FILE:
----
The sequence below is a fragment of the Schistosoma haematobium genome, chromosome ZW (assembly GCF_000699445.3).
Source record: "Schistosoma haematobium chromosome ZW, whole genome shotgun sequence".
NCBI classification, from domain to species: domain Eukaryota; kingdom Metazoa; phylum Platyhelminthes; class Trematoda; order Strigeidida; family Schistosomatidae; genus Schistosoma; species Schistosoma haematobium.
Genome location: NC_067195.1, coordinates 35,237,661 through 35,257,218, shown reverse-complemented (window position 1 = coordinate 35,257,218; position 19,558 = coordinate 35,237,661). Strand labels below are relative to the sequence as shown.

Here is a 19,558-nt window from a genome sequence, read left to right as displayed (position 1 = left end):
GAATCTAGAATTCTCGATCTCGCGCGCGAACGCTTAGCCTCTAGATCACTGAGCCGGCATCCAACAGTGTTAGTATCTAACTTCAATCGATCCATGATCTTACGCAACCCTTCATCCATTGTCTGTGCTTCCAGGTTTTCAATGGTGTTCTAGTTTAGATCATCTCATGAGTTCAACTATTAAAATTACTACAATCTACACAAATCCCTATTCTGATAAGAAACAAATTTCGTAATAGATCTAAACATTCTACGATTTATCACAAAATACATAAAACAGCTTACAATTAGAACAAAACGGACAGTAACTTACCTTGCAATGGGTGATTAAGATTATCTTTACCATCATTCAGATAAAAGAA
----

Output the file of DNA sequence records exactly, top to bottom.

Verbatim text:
The sequence below is a fragment of the Schistosoma haematobium genome, chromosome ZW (assembly GCF_000699445.3).
Source record: "Schistosoma haematobium chromosome ZW, whole genome shotgun sequence".
NCBI classification, from domain to species: domain Eukaryota; kingdom Metazoa; phylum Platyhelminthes; class Trematoda; order Strigeidida; family Schistosomatidae; genus Schistosoma; species Schistosoma haematobium.
Genome location: NC_067195.1, coordinates 35,237,661 through 35,257,218, shown reverse-complemented (window position 1 = coordinate 35,257,218; position 19,558 = coordinate 35,237,661). Strand labels below are relative to the sequence as shown.

Here is a 19,558-nt window from a genome sequence, read left to right as displayed (position 1 = left end):
GAATCTAGAATTCTCGATCTCGCGCGCGAACGCTTAGCCTCTAGATCACTGAGCCGGCATCCAACAGTGTTAGTATCTAACTTCAATCGATCCATGATCTTACGCAACCCTTCATCCATTGTCTGTGCTTCCAGGTTTTCAATGGTGTTCTAGTTTAGATCATCTCATGAGTTCAACTATTAAAATTACTACAATCTACACAAATCCCTATTCTGATAAGAAACAAATTTCGTAATAGATCTAAACATTCTACGATTTATCACAAAATACATAAAACAGCTTACAATTAGAACAAAACGGACAGTAACTTACCTTGCAATGGGTGATTAAGATTATCTTTACCATCATTCAGATAAAAGAA